09/10/2017 02:58 BST | Updated 09/10/2017 02:58 BST

SAFA Needs To Give Local Coaches A Fair Chance

SA's football association has not kept a coach long enough for it to conclude that local coaches are not good enough for the top job.

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SAFA President Danny Jordaan (C) during a press conference in July 2014.

You'd be risking a thumb ache if you were to scroll down to 80th place in the latest FIFA rankings, where the South African national football team -- coached by Briton Stuart Baxter, bafflingly for a second stint -- currently lies. With only one exception in Carlos Alberto Parreira, never in the history of South African football has a foreign coach left Bafana Bafana in a better position than it was in when he assumed the helm.

Philippe Troussier, Carlos Queiroz, Stuart Baxter, Joel Santana -- they all steered Bafana Bafana lower down the FIFA rankings. The South African Football Association (SAFA) keeps looking to foreign coaches to deliver us from the depths of the FIFA rankings and into a World Cup or African Cup of Nations (AFCON) berth, in the naïve hope that they'll be better than the last one.

SAFA seems to forget that it was Clive Barker who led us to our first and only triumph at a major international competition; Jomo Sono who led us to our second AFCON final in a row; Roger De Sa who led Orlando Pirates to their second appearance in a CAF Champions League Final; Eric Tinkler who led Orlando Pirates and Supersport United to the final and semi-final of the CAF Confederations Cup, respectively; and, of course, Pitso Mosimane who led Mamelodi Sundowns to the most recent continental victory by a South African team.

And let us not forget Gavin Hunt, who, with several more trophies and a decade and a half longer coaching in South Africa, is far more qualified to coach Bafana than Baxter. Other South African coaches worthy of mention include Owen da Gama and Thabo Senong.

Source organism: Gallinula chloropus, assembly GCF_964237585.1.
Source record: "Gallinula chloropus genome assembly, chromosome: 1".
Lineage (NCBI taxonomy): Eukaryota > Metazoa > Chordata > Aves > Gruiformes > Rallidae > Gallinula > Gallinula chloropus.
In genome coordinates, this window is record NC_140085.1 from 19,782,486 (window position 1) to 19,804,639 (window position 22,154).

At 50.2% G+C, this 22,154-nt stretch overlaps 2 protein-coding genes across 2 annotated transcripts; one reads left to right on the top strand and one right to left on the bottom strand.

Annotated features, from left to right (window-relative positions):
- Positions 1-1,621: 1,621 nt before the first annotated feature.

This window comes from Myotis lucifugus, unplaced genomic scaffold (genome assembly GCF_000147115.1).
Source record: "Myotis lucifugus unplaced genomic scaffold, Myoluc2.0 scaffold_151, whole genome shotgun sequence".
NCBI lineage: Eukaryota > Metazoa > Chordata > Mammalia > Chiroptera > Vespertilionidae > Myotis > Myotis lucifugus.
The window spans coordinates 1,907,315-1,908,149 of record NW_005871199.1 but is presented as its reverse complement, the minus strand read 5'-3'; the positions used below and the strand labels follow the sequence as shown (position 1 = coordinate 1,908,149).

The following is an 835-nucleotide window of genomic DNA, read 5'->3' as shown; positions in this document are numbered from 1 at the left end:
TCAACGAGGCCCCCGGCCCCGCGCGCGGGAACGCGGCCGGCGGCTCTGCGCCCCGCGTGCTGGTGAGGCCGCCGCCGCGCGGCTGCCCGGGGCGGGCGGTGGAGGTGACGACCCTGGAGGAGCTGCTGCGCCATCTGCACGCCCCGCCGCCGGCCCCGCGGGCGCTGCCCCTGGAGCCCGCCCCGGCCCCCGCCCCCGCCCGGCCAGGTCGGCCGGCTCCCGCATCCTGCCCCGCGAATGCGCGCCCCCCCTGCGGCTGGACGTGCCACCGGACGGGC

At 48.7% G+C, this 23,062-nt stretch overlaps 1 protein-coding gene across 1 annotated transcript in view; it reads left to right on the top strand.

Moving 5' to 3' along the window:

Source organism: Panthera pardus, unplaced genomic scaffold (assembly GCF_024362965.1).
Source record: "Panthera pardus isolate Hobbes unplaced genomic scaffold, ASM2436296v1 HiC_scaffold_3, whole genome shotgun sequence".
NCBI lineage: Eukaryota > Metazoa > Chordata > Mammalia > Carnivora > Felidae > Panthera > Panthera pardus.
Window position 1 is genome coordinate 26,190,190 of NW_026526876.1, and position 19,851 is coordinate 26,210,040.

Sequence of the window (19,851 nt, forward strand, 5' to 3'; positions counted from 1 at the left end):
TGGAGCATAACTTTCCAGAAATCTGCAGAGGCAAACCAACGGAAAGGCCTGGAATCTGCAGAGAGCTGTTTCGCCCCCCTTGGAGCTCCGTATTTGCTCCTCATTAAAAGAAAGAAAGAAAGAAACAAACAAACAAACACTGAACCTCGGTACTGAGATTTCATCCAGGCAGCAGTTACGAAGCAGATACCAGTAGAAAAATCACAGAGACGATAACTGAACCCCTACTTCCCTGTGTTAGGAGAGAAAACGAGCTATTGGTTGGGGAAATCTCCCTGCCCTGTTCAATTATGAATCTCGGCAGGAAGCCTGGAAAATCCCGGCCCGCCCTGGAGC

Clearly, we have coaches who have the potential to lead Bafana to great success. But we don't afford our coaches sufficient opportunities to realise this potential. And when they're achieving even moderate success, we fire them for petty reasons, as in the case of Baxter's predecessor. SAFA has not kept a coach long enough for it to conclude that local coaches are not good enough for the top job.

Foreign coaches, like local coaches, are only as good as their record.

Foreign coaches are not messiahs. They are not superior to local coaches by virtue of their foreignness. They do not receive their training from some elite, futuristic academy somewhere far, far away.

Foreign coaches, like local coaches, are only as good as their record. So if we absolutely must hire one, let us at least make sure he has some degree of success on the international stage. And for goodness sake, let us not rehire a guy who has already failed at the job.

There are plenty of local coaches who deserve a chance at coaching their national team, and here we are, giving second chances to coaches who don't deserve them. Coaches who, in a matter of a few games we should have won, have undone the hard work of a local coach who was doing pretty well, by our standards.

By no means is Bafana Bafana's woeful state the exclusive fault of Baxter. Any Joe Bloggs would have taken the job if it were offered to him. Even I, whose coaching experience is limited to making team selections in fantasy soccer, would have jumped at the opportunity to coach Bafana.

Lefty Shivambu/ Gallo Images/ Getty Images
Brazil players during the International Friendly match between South Africa and Brazil at FNB Stadium on March 05, 2014 in Johannesburg, South Africa.

It is the responsibility of SAFA to hire coaches who are best suited for the job. And now, thanks to their inferiority complex in relation to foreign coaches, there's only one event as unlikely as Bafana Bafana qualifying for the next World Cup: pigs flying along aligned stars while the sun rises in the west and hell freezes over.

Thanks SAFA.